More nuclear fallout at Necsa

In another week of high drama at the state-owned Nuclear Energy Corporation of South Africa (Necsa), the board has attempted to “summarily dismiss” chief executive Phumzile Tshelane for allegedly “withholding information” from the auditor-general.

The board majority wrote to Tina Joemat-Pettersson, the energy minister, last Friday to complain that Tshelane’s conduct towards government auditors had resulted in the auditor general provisionally disowning Necsa’s 2014-2015 financial statements with a “disclaimer”.

Nuclear storm brews as board tries to oust energy chief

But Joemat-Pettersson ignored their pleas this week by extending Tshelane’s contract “on [a] month-to-month basis … until further notice”. Tshelane’s three-year contract as Necsa chief executive was set to expire on Friday July 31.

Looming large over these latest developments is government’s R1-trillion nuclear new-build ­programme led by the energy department. The department had said that it would launch the procurement ­process by the end of July.

Billed as the most expensive project in South African history, it has  raised concerns among energy experts for its perceived unaffordability and potential to saddle the country with enormous debt and above-average electricity prices for decades to come.

Justifying her decision to retain Tshelane, Joemat-Pettersson wrote to the board on Tuesday, saying that, “in light of the pivotal role Necsa is playing in the nuclear new-build programme, it is important to maintain stability and continuity in this organisation during the … procurement process”.

Suitability questioned
But the board members are similarly mindful of the impending nuclear programme, and question Tshelane’s suitability to perform a key role.

They wrote to the minister: “The nuclear industry is one that prides itself in transparency, especially when it comes to compliance, safety and financial accounting.

“The very future of nuclear in South Africa depends on these pillars to assure that nuclear energy should not be feared, but embraced.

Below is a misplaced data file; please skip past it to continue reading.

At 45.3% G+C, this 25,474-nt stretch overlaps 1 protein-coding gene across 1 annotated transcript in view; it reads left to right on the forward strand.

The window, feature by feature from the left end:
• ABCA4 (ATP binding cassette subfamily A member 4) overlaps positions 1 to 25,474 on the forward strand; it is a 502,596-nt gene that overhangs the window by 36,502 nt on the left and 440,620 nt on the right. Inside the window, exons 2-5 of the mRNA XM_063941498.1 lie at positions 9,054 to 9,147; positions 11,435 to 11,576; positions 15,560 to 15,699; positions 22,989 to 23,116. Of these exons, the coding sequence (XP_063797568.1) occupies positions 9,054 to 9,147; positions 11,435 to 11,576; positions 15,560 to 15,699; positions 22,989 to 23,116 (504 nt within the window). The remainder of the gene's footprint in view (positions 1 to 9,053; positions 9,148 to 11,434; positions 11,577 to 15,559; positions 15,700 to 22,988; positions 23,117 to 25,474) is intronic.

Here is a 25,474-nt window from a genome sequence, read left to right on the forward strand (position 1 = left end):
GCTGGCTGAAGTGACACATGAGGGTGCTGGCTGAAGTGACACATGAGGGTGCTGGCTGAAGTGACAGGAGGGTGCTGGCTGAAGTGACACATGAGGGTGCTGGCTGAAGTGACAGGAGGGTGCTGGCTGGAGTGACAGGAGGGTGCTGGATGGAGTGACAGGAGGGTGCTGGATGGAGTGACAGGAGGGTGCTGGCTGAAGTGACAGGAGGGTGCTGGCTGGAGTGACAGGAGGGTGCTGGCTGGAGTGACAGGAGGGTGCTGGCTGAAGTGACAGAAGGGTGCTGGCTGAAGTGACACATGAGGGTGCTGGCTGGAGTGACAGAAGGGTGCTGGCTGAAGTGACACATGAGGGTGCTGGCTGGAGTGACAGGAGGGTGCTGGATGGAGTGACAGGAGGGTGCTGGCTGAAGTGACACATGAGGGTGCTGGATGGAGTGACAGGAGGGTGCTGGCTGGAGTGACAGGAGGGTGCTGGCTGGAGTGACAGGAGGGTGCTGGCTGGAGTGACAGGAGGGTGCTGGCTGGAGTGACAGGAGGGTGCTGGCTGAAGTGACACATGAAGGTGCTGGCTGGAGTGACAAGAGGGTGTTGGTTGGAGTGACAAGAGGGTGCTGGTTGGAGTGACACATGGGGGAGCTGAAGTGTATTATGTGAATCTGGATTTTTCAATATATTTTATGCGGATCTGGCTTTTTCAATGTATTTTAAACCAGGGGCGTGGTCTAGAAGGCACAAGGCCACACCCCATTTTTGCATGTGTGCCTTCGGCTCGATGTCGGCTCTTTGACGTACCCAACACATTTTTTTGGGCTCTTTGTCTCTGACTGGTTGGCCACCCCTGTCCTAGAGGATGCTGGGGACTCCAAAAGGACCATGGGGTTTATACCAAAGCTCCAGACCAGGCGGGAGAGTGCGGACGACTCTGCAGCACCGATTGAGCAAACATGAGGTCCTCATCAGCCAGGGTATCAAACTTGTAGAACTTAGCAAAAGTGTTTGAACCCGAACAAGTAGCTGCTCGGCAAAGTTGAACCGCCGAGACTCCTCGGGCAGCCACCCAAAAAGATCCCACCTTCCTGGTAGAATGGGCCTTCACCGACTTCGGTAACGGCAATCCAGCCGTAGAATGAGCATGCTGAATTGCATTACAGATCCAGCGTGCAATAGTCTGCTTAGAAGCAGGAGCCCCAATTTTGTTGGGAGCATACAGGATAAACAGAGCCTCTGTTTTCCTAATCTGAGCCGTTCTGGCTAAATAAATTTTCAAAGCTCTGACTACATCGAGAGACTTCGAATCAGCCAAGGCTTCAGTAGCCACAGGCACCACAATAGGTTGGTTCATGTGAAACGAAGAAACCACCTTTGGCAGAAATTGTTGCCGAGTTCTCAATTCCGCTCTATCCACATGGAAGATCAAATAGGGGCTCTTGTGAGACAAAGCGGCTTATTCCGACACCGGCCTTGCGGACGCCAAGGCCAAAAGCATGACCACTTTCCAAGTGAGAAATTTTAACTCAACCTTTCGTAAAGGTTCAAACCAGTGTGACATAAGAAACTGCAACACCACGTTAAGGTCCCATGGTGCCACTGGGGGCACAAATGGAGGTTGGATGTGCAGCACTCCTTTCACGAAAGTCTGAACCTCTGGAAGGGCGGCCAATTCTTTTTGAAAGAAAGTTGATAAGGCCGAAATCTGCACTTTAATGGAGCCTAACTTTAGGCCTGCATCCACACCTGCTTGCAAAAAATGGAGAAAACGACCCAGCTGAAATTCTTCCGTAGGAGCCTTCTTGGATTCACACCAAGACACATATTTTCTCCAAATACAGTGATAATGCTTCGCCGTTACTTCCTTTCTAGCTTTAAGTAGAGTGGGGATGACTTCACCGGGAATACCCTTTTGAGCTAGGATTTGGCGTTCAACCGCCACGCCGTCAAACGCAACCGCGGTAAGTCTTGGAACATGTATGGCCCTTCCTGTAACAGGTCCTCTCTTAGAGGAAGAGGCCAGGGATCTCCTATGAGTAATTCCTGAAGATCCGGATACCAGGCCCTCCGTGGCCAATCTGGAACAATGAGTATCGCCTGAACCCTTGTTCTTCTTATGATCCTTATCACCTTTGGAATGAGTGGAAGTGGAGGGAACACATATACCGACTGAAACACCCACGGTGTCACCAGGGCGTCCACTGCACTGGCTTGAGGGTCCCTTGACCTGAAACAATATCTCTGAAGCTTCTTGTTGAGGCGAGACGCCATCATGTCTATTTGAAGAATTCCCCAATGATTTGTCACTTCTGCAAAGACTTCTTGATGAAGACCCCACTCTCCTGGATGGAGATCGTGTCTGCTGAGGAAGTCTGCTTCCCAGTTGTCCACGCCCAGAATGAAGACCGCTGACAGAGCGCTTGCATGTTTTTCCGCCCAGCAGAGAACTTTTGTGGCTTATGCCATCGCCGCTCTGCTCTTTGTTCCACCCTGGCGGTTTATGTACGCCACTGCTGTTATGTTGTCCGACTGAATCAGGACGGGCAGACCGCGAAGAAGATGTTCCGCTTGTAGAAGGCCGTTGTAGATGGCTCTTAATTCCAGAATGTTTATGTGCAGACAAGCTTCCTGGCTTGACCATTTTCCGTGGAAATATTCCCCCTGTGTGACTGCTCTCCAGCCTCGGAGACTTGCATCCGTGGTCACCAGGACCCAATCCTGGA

“The actions and conduct of the CEO … have trampled these very values and made a mockery of the government’s efforts to ensure a world-class nuclear industry, in preparation of the planned nuclear new-build programme.”

But Joemat-Pettersson strengthened Tshelane’s position this week by also recalling one of her nominees to the board. Department official Jeetesh Keshaw had fallen in with the small but vocal board majority that has been gunning for Tshelane, and has now been replaced.

This is not the first time that Joemat-Pettersson has shielded Tshelane.  AmaBhungane has reported how, in December last year, she told the board to open disciplinary proceedings against him on several charges but later recanted and instead launched her own inquiry into the board.

‘Applying her mind’
Joemat-Pettersson’s inquiry is now complete. She told the board this week she is “applying her mind” to its findings.

The board may also have overplayed its hand by issuing Tshelane and chief financial officer Zakes Myeza with letters of summary dismissal over the annual audit.

However, following the minister’s intervention, the letters were never delivered.

The Nuclear Energy Act gives the minister the power to hire and fire chief executives of state-owned companies allocated to her and she is likely to contest the board’s power to exercise this right concurrently.

The audit trail Tshelane wrote to auditor general Kimi Makwetu this week to protest about his auditors’ handling of the audit.

It remains to be seen whether Makwetu will now modify the disclaimer.

The board audit committee’s concerns, which amaBhungane has seen in writing, included:

  • Allegations, apparently made by the auditor general’s team working on the corporation’s accounts, that Tshelane and Myeza had granted them “only limited access” and had “with[e]ld information”;
  • Necsa’s financial position has “deteriorated in the past two years”. It is now R147.8-million in the red, and many of its income-generating subsidiaries are no longer going ­concerns; and
  • Necsa cannot quantify the future cost of “decommissioning and decontaminating” its facilities.

But in his letter to the auditor general, Tshelane complained that “basically the auditors have not had time to audit and apply their minds sufficiently to arrive at a well-considered audit opinion”.

The chief executive took issue with the “inconsistent treatment [by the auditors] of the liabilities associated with decommissioning and decontamination” and the “enormous amount of time and effort spent unnecessarily in this area”.

Flatly denying that Necsa had refused the auditors access to information, he lectured Makwetu: “It is inconceivable that auditors can spend more than three months applying resources to audit and not be able to satisfy themselves with audit evidence.”

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